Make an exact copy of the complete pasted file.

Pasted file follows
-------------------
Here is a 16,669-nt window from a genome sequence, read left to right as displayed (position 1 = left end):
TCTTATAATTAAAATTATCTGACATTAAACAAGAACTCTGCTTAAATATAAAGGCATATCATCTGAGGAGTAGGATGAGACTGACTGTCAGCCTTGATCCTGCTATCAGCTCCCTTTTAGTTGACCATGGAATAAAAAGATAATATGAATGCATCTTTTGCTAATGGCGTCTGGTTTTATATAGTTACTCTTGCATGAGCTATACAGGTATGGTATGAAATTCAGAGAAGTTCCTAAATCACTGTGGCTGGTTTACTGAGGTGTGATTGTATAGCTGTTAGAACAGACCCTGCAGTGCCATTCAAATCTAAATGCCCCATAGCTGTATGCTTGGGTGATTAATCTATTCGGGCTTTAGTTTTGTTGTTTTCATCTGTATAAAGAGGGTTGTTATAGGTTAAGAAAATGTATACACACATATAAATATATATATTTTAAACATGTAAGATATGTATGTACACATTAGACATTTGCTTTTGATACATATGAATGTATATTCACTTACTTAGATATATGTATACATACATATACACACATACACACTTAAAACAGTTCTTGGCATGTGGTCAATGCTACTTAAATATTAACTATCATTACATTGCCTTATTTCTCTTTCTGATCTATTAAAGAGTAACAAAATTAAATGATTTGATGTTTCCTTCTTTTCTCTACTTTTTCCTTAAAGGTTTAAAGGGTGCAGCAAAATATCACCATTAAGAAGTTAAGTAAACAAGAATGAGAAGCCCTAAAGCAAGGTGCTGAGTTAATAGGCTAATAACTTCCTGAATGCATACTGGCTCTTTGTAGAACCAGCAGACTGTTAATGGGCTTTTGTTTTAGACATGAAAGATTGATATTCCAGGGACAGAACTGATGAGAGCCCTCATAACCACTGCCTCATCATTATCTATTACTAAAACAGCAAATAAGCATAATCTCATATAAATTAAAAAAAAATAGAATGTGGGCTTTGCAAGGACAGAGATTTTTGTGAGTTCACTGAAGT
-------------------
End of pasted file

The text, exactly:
Here is a 16,669-nt window from a genome sequence, read left to right as displayed (position 1 = left end):
TCTTATAATTAAAATTATCTGACATTAAACAAGAACTCTGCTTAAATATAAAGGCATATCATCTGAGGAGTAGGATGAGACTGACTGTCAGCCTTGATCCTGCTATCAGCTCCCTTTTAGTTGACCATGGAATAAAAAGATAATATGAATGCATCTTTTGCTAATGGCGTCTGGTTTTATATAGTTACTCTTGCATGAGCTATACAGGTATGGTATGAAATTCAGAGAAGTTCCTAAATCACTGTGGCTGGTTTACTGAGGTGTGATTGTATAGCTGTTAGAACAGACCCTGCAGTGCCATTCAAATCTAAATGCCCCATAGCTGTATGCTTGGGTGATTAATCTATTCGGGCTTTAGTTTTGTTGTTTTCATCTGTATAAAGAGGGTTGTTATAGGTTAAGAAAATGTATACACACATATAAATATATATATTTTAAACATGTAAGATATGTATGTACACATTAGACATTTGCTTTTGATACATATGAATGTATATTCACTTACTTAGATATATGTATACATACATATACACACATACACACTTAAAACAGTTCTTGGCATGTGGTCAATGCTACTTAAATATTAACTATCATTACATTGCCTTATTTCTCTTTCTGATCTATTAAAGAGTAACAAAATTAAATGATTTGATGTTTCCTTCTTTTCTCTACTTTTTCCTTAAAGGTTTAAAGGGTGCAGCAAAATATCACCATTAAGAAGTTAAGTAAACAAGAATGAGAAGCCCTAAAGCAAGGTGCTGAGTTAATAGGCTAATAACTTCCTGAATGCATACTGGCTCTTTGTAGAACCAGCAGACTGTTAATGGGCTTTTGTTTTAGACATGAAAGATTGATATTCCAGGGACAGAACTGATGAGAGCCCTCATAACCACTGCCTCATCATTATCTATTACTAAAACAGCAAATAAGCATAATCTCATATAAATTAAAAAAAAATAGAATGTGGGCTTTGCAAGGACAGAGATTTTTGTGAGTTCACTGAAGT